So this is the last artist to announce for next season, and a person that universal respect across the genre. His name has been mentioned in several past tutorials in the context of providing advice and guidance, State of Mind mentioned they learned new skills from him and recently Jade telling the story of how Chris helped him out in the early days, showing how to revive music of his and turn it into something special. Chris has been involved in the the music for 20 years with a huge list of superb releases.
As one of the commanding producers and DJs in the Hungarian scene, Chris.SU among others has put his country on the map of drum and bass. His first international break through was the track “Astro-Sine” with the well-known techno-sample “My house is your house”, in 2002 on Trace’s label DSCI4. Since then, his tracks enjoy the support of drum and bass’ finest, from Klute to Ed Rush, Concord Dawn, Pendulum, Ill.Skillz, BSE, Bailey, Flight, D-Bridge, Matrix, Teebee, Dieselboy and Andy C. Raised in a small city one hour drive from the capital of Hungary, Budapest and trained from the age of 7 as a classical cellist, Chris soon found himself edging away from the traditional music and getting into electronic music. As soon as he got his first PC in 1996, he immediately started making music in various genres such as hardcore techno and house.

We’ve received the first set of samples from him and needless to say they are superb. This is a producer who knows what makes top notch starting blocks and we can’t wait to get these out into circulation. Add this to the immense knowledge of production, sound design and music theory covered in his tutorials, we know you’re going to be very excited to be under the expert guidance of Chris SU…





We asked him a few questions ahead of next season…

How long have you been involved with D&B?

I’ve been listening to d&b since the late 90s and started to make my first d&b tunes in 1999

How did you move into production, were friends around you learning or was it something you did by yourself?

Music was very important to me since my childhood, I’ve played the cello at the local music school since the age of 7. When I found out you can also make music with computers around the mid 90s it was a natural step to me to try it out myself.

What was your first production set up and how is it different from what you have now?

In theory there isn’t much difference between my first set up and the one I use nowadays as I was always an in-the-box type of guy. I began making beats on a 486 PC with 40 MHz CPU and 170 MB HDD in 1996 on a black & white screen and cheap hi-fi speakers. Obviously as technology evolved the computing power of computers became so good that nowadays you can emulate most of the very expensive hardware units only professional high end studios could afford back in the days. I also use professional monitor speakers and a midi keyboard and a hi-end sound card.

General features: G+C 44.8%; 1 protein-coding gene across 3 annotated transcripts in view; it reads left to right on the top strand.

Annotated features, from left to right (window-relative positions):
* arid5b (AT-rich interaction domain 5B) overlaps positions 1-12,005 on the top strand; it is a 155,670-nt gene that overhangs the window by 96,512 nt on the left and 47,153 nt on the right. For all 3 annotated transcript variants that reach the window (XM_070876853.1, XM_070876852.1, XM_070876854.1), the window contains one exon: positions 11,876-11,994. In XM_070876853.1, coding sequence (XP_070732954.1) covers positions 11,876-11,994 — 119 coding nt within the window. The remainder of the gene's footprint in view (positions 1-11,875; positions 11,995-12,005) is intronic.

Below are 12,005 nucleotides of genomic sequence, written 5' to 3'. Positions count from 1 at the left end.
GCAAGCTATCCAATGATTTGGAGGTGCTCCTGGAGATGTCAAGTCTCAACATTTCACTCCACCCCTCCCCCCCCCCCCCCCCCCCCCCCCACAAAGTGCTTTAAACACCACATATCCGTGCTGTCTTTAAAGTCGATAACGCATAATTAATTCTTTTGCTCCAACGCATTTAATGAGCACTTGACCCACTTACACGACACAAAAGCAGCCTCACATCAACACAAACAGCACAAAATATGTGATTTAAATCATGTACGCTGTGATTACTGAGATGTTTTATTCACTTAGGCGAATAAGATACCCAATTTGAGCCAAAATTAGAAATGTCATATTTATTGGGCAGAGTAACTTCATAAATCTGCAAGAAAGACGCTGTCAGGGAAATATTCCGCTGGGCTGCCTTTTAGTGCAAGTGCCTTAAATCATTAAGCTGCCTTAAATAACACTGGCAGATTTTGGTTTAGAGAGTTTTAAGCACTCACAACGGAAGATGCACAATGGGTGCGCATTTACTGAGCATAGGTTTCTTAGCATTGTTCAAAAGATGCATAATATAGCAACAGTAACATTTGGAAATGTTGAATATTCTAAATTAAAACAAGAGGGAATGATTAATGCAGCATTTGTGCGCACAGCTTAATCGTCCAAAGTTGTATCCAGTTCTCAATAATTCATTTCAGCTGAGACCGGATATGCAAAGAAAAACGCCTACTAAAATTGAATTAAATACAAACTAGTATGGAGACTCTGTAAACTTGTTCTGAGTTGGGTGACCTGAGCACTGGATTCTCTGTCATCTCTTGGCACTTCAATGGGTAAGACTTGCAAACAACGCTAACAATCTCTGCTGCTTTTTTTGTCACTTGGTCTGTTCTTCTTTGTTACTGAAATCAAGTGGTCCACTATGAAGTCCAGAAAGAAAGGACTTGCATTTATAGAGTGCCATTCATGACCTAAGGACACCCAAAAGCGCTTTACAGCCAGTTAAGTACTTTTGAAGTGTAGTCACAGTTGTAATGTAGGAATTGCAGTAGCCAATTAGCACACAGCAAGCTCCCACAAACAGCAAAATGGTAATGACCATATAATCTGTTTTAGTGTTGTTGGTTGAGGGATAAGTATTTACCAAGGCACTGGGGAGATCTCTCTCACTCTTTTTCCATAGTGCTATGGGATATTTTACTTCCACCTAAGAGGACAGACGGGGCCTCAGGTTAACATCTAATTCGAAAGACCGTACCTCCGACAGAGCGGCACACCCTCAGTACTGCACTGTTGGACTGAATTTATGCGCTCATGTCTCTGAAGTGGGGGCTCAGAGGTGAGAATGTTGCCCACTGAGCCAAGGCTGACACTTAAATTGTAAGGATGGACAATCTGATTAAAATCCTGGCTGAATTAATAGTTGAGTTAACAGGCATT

How much time do you spend each day / week on making music?

I spend at least 6-7 hours every day in the studio. I love my job and I’d love to spend even more time with production but I have family duties now. You can add to that the weekends when I’m on the road DJing. Outside d&B I’m a part time lecturer in a local music production school

Can you give a rough outline of your creative process?

I always try to reflect my actual mood with every tune I start. It’s very important for me to work as long as possible if I catch a great ’vibe’ as the next day I might be in a totally different mood. I’m not afraid to try unusual things while I’m in the creative process of a project but sometimes I have a very specific thing on my mind and I’d like to come close as possible to it upon writing a track

What’s three of your favorite older dnb tracks?

Ed Rush & Optical – Gas Mask A very good friend of mine played this track to me on vinyl and I was blown away how well structured it was as it’s nearly 8 minutes long and it keeps changing all the time.

Capone (Dillinja) – Friday This tune never leaves my bag, perfect balance of well processed drums and rolling basslines

Kemal & Rob Data – The Encrypter I think I heard this tune in an online live stream from a Russian Love Parade. Konflict a.k.a. Kemal & Rob Data were so ahead of their time you can still play their tunes nowadays and they sound fresh. Wicked tune.

Do you use Sample Packs, do you think they are helpful if so?

I’m using some sample packs but I always try to add my own ’spice’ to it with my special processing. I never use an unchanged synth preset for a main theme of a song for example, I always try to tweak it after my taste.

What area of expertise do you think you can bring to sample genie and to help its members with samples and tutorials?

I have nearly 20 years of experience and by now I mostly know what works in a track and what doesn’t. Since I’m a trained musician, I can give something special for those who’re looking for help with building up harmonies and chord progression. Also it’s very important to me that a track’s mixdown sounds as good as possible so I have affection for both the technical and melodic side of production and that’s quite rare I think.



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